To “flatten the curve”, the car needs to slow down to a steady speed such that active infections (total reported cases less recoveries and deaths) reach a steady count that does not exceed the capacity of the health care system. This happens when that steady number of active infections does not exceed health care system capacity at the time stability is attained, or with a period of deceleration, where the speed decreases until the capacity of the health care system is no longer exceeded by the number of active infections. 

Deceleration can be fast or slow. When deceleration happens in a region, the count of new cases every day begins to decrease, finally coming to near zero new cases every day. That is the goal – zero new cases each day, but the curve can be considered “flattened” when the number of active infections is stable and does not exceed the capacity of the health care system. This analysis reports the number of active infections (see Recovery charts), but does not attempt to assess if the capacity of the health care system has been exceeded.

To describe the state of some of the regions as of the end of March:

  • The Chinese car was slowing down and nearly stopped.
  • The Italian car was nearly at its top speed, but still gaining speed.
  • The USA car was accelerating rapidly, not yet at its top speed.
  • The BC car was at a relatively constant speed.
  • The Costa Rican car had just left the starting line.

Fairly simple to understand right?

To further this analogy, imagine that the car from each region has a different size engine (horsepower). This is like the population density of each region (people per square kilometer). And we want to see the race between each region’s car and China’s car. This seems useful because China was first region to be impacted by COVID-19 and we all saw the response and its impact on the news. By comparing a region with China we can measure how that region is doing, and what might yet happen in that region. In order to make a meaningful comparison I did two things:

  • I put each car on the starting line at the same time. This is done by moving the data from China forward in time to match up to the case 1 date with the particular region.
  • I adjusted the horsepower of the Chinese car to match the horsepower of the regional car. This is done by scaling the reported case counts from China proportionally to the population density of the region. That is to say that China’s case counts are scaled to match the population density of each region.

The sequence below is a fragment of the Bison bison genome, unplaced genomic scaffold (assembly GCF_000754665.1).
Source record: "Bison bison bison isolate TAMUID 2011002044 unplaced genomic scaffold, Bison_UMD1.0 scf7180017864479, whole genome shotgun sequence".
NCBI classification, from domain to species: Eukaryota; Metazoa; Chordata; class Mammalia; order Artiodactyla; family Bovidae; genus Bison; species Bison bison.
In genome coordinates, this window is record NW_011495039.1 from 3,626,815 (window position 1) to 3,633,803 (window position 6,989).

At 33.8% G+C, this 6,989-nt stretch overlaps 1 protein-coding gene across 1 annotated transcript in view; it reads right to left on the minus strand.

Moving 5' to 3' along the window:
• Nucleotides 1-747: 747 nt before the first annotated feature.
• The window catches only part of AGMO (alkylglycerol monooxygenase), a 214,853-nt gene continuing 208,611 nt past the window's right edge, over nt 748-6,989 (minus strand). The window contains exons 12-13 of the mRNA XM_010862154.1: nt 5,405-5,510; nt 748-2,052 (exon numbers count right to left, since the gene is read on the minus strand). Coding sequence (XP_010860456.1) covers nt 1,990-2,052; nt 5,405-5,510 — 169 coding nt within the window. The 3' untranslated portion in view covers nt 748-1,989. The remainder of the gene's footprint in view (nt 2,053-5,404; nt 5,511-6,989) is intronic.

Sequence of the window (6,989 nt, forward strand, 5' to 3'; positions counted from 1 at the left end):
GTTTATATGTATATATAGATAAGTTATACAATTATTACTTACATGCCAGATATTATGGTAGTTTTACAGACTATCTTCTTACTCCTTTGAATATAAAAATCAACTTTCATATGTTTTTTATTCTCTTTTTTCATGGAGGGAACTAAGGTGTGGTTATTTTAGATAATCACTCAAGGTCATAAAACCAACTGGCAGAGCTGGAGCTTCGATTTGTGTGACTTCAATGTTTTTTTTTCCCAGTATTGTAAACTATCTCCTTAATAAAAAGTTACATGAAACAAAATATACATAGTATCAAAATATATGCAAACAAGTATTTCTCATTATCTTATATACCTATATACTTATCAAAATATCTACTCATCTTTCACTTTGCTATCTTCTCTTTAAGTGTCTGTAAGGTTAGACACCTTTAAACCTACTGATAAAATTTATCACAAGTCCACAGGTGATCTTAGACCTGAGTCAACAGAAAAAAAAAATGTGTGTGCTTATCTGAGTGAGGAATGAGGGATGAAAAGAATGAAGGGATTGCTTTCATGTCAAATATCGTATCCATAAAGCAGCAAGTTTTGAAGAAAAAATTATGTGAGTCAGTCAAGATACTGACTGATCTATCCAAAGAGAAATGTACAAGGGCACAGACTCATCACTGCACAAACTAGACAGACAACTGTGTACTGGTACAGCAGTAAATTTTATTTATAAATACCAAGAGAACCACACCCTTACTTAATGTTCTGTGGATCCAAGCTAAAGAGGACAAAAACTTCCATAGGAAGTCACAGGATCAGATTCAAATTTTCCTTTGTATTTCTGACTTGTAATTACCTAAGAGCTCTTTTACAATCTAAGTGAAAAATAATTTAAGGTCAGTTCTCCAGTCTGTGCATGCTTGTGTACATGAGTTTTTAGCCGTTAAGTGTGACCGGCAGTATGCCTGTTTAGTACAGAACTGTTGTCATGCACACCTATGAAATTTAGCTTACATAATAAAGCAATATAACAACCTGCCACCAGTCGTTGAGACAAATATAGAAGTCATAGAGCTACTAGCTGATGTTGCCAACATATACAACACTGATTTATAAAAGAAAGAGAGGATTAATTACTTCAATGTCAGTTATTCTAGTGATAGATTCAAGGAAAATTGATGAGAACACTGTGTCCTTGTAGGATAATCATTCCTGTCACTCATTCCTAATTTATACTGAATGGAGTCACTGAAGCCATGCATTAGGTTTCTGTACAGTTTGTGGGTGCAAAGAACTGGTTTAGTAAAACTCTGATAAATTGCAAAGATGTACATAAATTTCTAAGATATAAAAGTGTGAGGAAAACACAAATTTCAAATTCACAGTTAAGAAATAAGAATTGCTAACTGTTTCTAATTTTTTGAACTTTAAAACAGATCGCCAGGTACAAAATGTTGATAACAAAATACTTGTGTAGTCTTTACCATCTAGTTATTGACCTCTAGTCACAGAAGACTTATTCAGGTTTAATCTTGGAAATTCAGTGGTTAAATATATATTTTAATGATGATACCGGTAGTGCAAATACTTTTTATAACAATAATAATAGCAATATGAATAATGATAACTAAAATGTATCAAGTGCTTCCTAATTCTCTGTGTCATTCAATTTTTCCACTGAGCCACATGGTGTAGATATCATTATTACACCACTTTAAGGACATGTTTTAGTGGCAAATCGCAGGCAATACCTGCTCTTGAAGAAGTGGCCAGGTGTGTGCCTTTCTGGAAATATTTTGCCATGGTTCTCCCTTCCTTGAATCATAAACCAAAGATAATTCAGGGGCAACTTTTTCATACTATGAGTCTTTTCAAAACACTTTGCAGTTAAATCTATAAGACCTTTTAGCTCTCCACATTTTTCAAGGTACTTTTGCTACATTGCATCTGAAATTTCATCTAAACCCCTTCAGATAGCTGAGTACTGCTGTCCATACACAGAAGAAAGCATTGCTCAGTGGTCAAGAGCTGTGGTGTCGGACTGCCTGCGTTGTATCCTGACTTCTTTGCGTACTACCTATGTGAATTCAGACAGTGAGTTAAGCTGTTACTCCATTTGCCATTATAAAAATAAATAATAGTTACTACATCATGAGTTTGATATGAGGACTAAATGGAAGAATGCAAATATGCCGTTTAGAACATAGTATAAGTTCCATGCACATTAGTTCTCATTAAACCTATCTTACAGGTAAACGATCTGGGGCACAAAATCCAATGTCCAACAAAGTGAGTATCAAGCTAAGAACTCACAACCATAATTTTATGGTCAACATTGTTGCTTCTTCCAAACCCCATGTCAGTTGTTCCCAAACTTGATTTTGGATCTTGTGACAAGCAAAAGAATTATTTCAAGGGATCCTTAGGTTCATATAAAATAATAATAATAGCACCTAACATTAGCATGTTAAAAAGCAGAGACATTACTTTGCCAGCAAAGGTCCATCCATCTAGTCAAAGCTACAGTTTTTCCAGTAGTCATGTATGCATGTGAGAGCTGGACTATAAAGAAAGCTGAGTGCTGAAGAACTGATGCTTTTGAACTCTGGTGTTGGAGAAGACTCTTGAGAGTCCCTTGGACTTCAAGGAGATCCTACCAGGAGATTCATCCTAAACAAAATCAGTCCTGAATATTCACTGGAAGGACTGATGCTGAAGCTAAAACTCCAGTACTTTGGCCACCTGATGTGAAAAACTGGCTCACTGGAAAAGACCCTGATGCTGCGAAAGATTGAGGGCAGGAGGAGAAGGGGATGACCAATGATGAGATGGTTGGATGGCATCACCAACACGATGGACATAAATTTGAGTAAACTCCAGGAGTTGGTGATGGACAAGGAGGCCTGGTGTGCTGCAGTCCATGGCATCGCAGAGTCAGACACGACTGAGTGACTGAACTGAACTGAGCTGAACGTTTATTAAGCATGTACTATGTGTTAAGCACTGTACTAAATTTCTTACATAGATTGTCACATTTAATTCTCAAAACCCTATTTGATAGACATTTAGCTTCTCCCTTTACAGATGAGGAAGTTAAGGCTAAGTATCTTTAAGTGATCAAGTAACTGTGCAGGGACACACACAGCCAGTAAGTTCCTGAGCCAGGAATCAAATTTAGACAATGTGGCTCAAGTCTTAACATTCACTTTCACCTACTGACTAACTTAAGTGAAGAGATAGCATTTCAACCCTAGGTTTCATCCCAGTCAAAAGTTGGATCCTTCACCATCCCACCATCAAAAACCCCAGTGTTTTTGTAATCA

OK, that was a bit more complicated, but the idea is to make the cars start at the same time, with the same size engine, then see how the regional car does against what we know already happened with the Chinese car. Its a simple idea. Not perfect, but simple.

OK, one more extension of this “car” analogy…

Imagine that there are people on the race track and each driver is trying to avoid them, but inevitably hits and injures some people. Only some people are actually injured, and those people who are injured may recover, or they may succumb to their injuries. A better driver will hit less people and will also leave behind more people that are able to recover. This is like the percentage of recoveries in those reported cases that have a known outcome, ignoring active infections (because the outcome is not known yet). A better driver (who is careful driving, and has a good health care system) will result in a higher percentage of recoveries in those cases that have a known outcome, and this provides a view as to how well the population is recovering based on known outcomes only. Only when all reported cases have a known outcome will the mortality rate for the region will line up with this.

The comments found below the graph for each region provide the speed (new cases each day), and acceleration or deceleration (change in the number of new cases each day), and rating of the driver of the car (recovery percentage of reported cases with known outcomes) and reference this “car” analogy to make it easier to understand what the numbers mean.

These are the major assumptions and formulas used in these graphs and analysis

  • Formula: Adjusted_Case_1_Regional_Date = Date_of_Case_In_Region – (Case_1_Date_In_Region – Case_1_Date_In_China)
    The number of days from case 1 in China to case 1 in other regions was measured. This is used to slide the China data forwards in time to align with case 1 in the region. It ranges between 19 and 65 days difference in the date of case 1.
  • Formula: Adjusted_China_Case_Count = ( China_Case_Count ) / ( (China_Population / China_Land_Mass) / (Regional_Population / Regional_Land_Mass) ).
    Given that different regions have different population densities, which would likely impact the infection rate, The populations and land mass areas were looked up to create population density numbers (people per square km). Population density ratios between China and other regions are calculated and used that to scale the Chinese data down in a linear fashion. This is a major simplifying assumption which undoubtedly introduces error, but I believe it brings the analysis closer to the truth than simply ignoring population density.Google was used to find populations and land masses.
  • Different data sets are reported in different time zones so the data may be off by a day or so in some cases.